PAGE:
George makes fun of me for always ordering the Californian sandwich. It’s hard to beat the combination of turkey, cheese and avocado with onions in a grilled sandwich. On this visit, I did share the two sandwich specials of the day. You really can’t go wrong with whatever sandwich you order here.
The other thing that makes this place so special is the sense of community. My good friend Dona Seegers had her art on display here all month, along with artist Mary McFarland. So I was extremely happy to have made a visit before it was taken down. Dona does spectacular paper sculptures, with hand-painted paper.
Paper curls and curves in a variety of color palates make me wonder how some people think in such a creative way. Her next show is in Farmington at the Emery Community Arts Center at UMF (on Academy Street between Merrill Hall and Farmington Public Library.) The theme of the show is spirals, and runs from tomorrow to Sunday, Feb. 10.
Home for the holidays for a week, I had already been eating very well for a few days before Mom, Dad and I trekked a mile to the Post Office Café for lunch. And at the café, my trend of great eating continued. This was not my first time here, having sampled breakfast omelets, stuffed French toast and a few wraps and sandwiches on previous trips home.
This time, we focused on specials of the day — soups du jour, cheesy paninis and delectable desserts — and I might never order off the menu again. Everything was delicious — as good, if not better, than anything Mom and I had whipped up in our kitchen earlier this week.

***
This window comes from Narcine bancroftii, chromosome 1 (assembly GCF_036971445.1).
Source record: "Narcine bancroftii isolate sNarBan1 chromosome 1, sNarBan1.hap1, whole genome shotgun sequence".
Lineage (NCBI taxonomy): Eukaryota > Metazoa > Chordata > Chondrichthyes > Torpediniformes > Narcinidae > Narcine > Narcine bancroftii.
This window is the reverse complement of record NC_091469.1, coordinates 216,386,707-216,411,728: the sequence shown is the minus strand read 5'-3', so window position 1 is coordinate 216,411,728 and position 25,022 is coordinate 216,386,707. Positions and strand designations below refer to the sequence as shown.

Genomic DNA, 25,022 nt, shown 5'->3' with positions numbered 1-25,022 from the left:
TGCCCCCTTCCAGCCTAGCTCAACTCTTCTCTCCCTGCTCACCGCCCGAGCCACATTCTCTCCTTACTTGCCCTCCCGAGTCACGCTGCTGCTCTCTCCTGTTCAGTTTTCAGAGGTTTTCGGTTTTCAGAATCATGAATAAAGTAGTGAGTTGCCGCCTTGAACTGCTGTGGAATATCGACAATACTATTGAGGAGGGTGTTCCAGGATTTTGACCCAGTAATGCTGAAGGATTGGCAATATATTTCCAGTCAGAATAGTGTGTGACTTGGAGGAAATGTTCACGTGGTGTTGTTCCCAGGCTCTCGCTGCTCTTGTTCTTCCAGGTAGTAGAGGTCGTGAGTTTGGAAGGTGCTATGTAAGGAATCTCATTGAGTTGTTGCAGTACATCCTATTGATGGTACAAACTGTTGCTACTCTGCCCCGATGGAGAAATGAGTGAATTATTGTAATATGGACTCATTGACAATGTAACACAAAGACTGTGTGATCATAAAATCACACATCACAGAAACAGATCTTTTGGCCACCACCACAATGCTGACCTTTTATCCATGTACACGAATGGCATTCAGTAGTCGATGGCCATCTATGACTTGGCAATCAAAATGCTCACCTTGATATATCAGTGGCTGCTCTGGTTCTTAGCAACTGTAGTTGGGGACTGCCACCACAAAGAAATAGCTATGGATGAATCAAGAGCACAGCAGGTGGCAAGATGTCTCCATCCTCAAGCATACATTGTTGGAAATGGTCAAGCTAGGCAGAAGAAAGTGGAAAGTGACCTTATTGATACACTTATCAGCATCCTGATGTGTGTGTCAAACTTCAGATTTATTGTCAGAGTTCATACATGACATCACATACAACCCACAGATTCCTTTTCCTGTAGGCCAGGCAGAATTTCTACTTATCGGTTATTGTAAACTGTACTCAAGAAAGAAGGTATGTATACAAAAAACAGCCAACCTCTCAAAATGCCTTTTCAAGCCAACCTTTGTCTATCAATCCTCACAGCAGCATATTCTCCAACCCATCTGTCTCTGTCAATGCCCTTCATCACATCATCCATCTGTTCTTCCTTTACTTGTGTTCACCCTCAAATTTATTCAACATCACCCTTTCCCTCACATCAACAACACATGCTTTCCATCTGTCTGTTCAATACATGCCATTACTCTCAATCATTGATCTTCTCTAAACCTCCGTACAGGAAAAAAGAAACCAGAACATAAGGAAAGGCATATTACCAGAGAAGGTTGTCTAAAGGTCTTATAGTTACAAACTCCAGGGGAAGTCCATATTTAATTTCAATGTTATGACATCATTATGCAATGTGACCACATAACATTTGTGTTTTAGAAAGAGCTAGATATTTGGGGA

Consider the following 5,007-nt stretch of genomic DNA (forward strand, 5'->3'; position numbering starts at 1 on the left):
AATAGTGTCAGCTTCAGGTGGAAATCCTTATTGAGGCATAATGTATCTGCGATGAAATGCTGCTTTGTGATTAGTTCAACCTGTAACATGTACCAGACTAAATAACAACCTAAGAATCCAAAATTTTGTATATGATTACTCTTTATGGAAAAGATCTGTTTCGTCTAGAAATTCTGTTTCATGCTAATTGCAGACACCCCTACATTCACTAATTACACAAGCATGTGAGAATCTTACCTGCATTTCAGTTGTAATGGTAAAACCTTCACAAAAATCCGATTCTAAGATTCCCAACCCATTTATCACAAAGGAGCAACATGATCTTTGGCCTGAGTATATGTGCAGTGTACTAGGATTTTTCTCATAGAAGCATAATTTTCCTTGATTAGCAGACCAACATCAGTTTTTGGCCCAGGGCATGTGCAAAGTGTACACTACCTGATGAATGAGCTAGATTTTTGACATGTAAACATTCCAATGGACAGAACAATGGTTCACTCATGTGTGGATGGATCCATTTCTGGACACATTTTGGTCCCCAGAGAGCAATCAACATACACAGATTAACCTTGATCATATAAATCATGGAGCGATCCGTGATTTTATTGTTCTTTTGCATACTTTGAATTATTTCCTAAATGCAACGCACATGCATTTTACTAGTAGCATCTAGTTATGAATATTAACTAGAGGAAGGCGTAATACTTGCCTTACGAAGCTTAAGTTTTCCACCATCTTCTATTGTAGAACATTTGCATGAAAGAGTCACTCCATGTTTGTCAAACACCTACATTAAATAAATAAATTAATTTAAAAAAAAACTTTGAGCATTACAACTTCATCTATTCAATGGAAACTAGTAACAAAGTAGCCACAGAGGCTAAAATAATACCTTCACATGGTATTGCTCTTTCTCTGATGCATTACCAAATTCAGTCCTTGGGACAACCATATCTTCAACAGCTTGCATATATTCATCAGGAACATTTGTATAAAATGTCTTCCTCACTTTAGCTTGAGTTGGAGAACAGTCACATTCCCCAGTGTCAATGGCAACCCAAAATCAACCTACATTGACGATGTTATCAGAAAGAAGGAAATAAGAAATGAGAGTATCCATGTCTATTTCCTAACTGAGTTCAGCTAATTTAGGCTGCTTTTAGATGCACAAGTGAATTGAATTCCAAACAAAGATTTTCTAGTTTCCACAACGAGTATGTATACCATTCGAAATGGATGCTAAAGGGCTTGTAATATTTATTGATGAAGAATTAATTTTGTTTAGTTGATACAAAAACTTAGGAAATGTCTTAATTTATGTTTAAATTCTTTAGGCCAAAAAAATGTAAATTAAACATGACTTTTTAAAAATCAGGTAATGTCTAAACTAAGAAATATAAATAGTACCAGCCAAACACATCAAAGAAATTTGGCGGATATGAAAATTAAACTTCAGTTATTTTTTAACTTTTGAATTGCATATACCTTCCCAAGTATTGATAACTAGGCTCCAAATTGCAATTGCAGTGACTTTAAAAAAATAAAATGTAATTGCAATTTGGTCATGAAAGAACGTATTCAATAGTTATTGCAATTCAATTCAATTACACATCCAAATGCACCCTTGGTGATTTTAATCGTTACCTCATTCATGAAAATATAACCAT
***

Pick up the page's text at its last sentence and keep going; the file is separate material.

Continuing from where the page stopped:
My favorites were the tomato and red pepper soup (which had a lovely warm spice flavor and cheesy topping), and the roast beef, bleu cheese and bacon panini on sourdough bread. Crispy, beefy and delightfully tangy, it was a truly gourmet sandwich. We also tried the other sandwich special of the day, a warm roast turkey and provolone panini with a bright cranberry spread. It tasted just like Thanksgiving.
I was equally impressed with the house-made dessert offerings of the day. Creative takes on classic-baked treats like mocha brownies dusted with cocoa powder, mixed berry crumble with almond-flavored pastry topping and cranberry-chocolate-chip cookies were really unique.
Dad loved the lemon bars dusted with confectioner’s sugar, while I was partial to the brownies, which were incredibly moist and worth every calorie. Sarah Chaisson also creates a truly impressive array of breakfast pastries and quiches. One of the quiches available on our visit was pesto, roasted red pepper and spinach. The other was prosciutto, smoked gouda and caramelized onion. I can’t find breakfast foods that creative anywhere in D.C.
Perhaps my favorite thing about the café is the chef’s ability to produce really creative, gourmet food that even non-adventurous eaters would enjoy. The roast beef and bleu cheese panini was an unexpected pairing that really worked, and the mixed berry crumble had a lovely marzipan flavor from the almond topping. I had never tried that flavor combination before and it was delicious.
Creative food that is unpretentious and approachable — that is what you will find at The Olde Post Office Café.
Conclusion – George
Within minutes of our arrival, the café filled up with customers, a blessing that gave us time to spend 15 minutes watching Dona Seegers’ slide show of her new granddaughter in Arizona. Dona’s Maine daughter, husband and two adorable girls gathered around our table with Dona’s iPad as we oohed and ahhed at the gorgeous little girl. This reminded me of how special our community and café is. But we’re willing to share it all.
Visit George’s website: www.george